Tag Archives: Supreme Court of the United States

Judges have ‘great deal of discretion’ in allowing cameras to roll in court

There are no guarantees when it comes to letting a camera roll inside a Washington state court.

I had mentioned on an earlier blog that most every time I’d been in our local courts and requests to film — generally made by the TV news networks — had almost always been granted.

At times, a judge will ask the TV stations to “pool” their filming, which is a way of saying that one camera would be allowed in court and that station would have to share its footage with others seeking it.

A “John Doe” had commented on the previous blog that he doubted courts would be so open to filming. So I decided to go to a judge to get some answers.

In short, judges can be choosy about who they allow to film — and they can say no for various reasons, reports Bremerton Municipal Court Judge James Docter.

Here’s Judge Docter’s take:

“There is a court rule that addresses filming court hearings. It is GR-16. The rule specifically addresses media filming, rather than filming by the public. There are many articles and some cases on the subject of filming in the courtroom, but most of them relate to the media. So the subject you raise is not clear cut.

Generally, a member of the public would need court permission before filming. The judge has a great deal of discretion when deciding whether to grant a request to film, and would need information about the request. In particular, we would want to know what is the purpose for the filming, and to whom will it be published? We would prohibit any filming intended to embarass, harass, intimidate, threaten, torment or humiliate or unreasonably expose others. We would want to know who is going to be filmed, and we would allow them a chance to object. We would need to make sure the filming did not disrupt the court proceedings. I doubt we would allow it “just for the fun of it”. Perhaps if it were for a school project or a documentary we might allow it.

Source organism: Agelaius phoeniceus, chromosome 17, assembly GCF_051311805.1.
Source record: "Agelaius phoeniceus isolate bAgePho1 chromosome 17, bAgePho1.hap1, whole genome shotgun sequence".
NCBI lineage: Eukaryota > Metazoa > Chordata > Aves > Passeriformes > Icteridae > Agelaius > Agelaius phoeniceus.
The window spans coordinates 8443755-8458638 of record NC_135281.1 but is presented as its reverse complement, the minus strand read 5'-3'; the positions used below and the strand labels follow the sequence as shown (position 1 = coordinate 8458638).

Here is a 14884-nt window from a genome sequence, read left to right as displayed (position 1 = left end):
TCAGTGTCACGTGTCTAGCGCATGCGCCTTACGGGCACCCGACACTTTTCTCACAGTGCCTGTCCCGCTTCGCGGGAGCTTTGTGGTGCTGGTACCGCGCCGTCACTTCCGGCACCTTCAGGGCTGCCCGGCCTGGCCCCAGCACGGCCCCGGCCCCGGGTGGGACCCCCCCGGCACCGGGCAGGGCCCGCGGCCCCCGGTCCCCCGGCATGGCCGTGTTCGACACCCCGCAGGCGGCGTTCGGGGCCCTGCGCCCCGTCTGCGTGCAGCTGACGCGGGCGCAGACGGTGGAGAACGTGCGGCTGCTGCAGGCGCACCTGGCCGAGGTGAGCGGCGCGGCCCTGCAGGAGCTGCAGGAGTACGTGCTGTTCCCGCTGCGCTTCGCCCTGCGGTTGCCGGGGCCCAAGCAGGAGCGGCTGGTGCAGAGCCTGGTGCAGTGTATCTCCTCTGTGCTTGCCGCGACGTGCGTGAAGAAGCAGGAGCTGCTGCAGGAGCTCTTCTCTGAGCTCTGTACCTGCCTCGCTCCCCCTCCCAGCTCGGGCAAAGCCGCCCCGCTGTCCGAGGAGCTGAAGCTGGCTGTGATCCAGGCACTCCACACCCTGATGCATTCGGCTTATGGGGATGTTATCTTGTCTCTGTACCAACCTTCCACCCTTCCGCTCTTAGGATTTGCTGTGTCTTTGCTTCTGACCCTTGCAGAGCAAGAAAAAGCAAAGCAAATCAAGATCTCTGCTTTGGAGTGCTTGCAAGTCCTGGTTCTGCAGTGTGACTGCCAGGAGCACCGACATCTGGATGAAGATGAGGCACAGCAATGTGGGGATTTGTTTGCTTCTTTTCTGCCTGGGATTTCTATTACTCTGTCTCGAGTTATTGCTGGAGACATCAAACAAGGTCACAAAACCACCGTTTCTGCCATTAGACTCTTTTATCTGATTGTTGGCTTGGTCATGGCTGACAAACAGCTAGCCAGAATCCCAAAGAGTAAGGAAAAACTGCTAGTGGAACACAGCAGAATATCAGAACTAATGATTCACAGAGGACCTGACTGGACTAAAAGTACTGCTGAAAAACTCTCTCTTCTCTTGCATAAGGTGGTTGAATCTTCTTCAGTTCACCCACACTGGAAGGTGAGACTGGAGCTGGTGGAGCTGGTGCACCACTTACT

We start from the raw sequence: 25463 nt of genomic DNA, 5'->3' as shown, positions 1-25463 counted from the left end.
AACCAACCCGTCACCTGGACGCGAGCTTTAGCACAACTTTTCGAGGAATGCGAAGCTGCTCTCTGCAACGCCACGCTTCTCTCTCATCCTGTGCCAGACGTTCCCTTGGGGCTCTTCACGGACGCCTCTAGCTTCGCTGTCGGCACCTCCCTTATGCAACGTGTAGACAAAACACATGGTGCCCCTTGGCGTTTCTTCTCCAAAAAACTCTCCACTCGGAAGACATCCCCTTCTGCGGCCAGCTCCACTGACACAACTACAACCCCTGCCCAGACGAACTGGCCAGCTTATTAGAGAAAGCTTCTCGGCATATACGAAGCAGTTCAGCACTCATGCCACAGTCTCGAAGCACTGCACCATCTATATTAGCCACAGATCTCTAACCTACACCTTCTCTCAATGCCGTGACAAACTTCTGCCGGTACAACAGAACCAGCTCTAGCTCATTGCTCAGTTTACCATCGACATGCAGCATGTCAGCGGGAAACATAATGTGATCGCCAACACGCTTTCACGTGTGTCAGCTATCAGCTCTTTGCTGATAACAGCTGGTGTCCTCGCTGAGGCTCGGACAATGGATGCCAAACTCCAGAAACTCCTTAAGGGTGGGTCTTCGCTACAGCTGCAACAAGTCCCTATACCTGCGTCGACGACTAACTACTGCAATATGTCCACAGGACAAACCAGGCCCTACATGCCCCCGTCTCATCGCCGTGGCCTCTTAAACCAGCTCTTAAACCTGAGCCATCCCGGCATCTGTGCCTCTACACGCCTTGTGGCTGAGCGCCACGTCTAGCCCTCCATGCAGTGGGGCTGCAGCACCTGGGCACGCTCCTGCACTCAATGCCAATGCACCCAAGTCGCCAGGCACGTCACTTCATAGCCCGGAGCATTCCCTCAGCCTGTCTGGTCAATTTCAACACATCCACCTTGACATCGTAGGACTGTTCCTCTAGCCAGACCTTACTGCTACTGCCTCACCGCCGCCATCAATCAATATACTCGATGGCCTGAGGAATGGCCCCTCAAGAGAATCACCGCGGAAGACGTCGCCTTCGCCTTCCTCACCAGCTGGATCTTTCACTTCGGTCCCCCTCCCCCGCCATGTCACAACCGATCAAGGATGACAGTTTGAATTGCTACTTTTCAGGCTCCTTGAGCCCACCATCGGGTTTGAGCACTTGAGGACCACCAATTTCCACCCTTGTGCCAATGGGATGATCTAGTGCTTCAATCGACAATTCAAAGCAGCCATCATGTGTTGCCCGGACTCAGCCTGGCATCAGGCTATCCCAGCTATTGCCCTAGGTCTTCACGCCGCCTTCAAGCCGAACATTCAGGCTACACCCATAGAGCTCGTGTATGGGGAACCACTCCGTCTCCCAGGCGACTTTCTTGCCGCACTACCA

Filming might be justified for certain purposes, so the judge would review the request on a case by case basis, after hearing from those involved. Then the judge would make a ruling, and either allow it or prohibit it. So long as there is a good basis for his/her ruling, I’m confident the judge’s decision would be upheld by the higher court(s).”

Judge Docter has served as Bremerton’s judge since 1997. 

Is the U.S. Supreme Court due for a camera in its courtroom?

 Judges have been open to the prospect of having cameras in court in just about every situation I’ve encountered in our local court system.  As you ascend to the higher courts, the access is just as good — indeed, the Washington State Supreme Court is often broadcasted on TVW, the state’s cable network.

But there’s a ceiling to that access: the U.S. Supreme Court.

Something that surprises me is that no cameras have ever been allowed into the chambers of the highest court in the land, even despite the court’s limited seating. That means less access to witness the oral arguments concerning many of the most important issues of our time.

In the New York Times on Sunday, Kenneth W. Starr — who you may recall from his days as special prosecutor investigating a few alleged indiscretions of President Bill Clinton — called for the high court to finally allow cameras.

” … There is no reason the public should be denied access to their consideration of and arguments about urgent questions — from global warming to health care — that affect us all,” he wrote in the Times. “Cameras in the courtroom of the United States Supreme Court are long overdue.”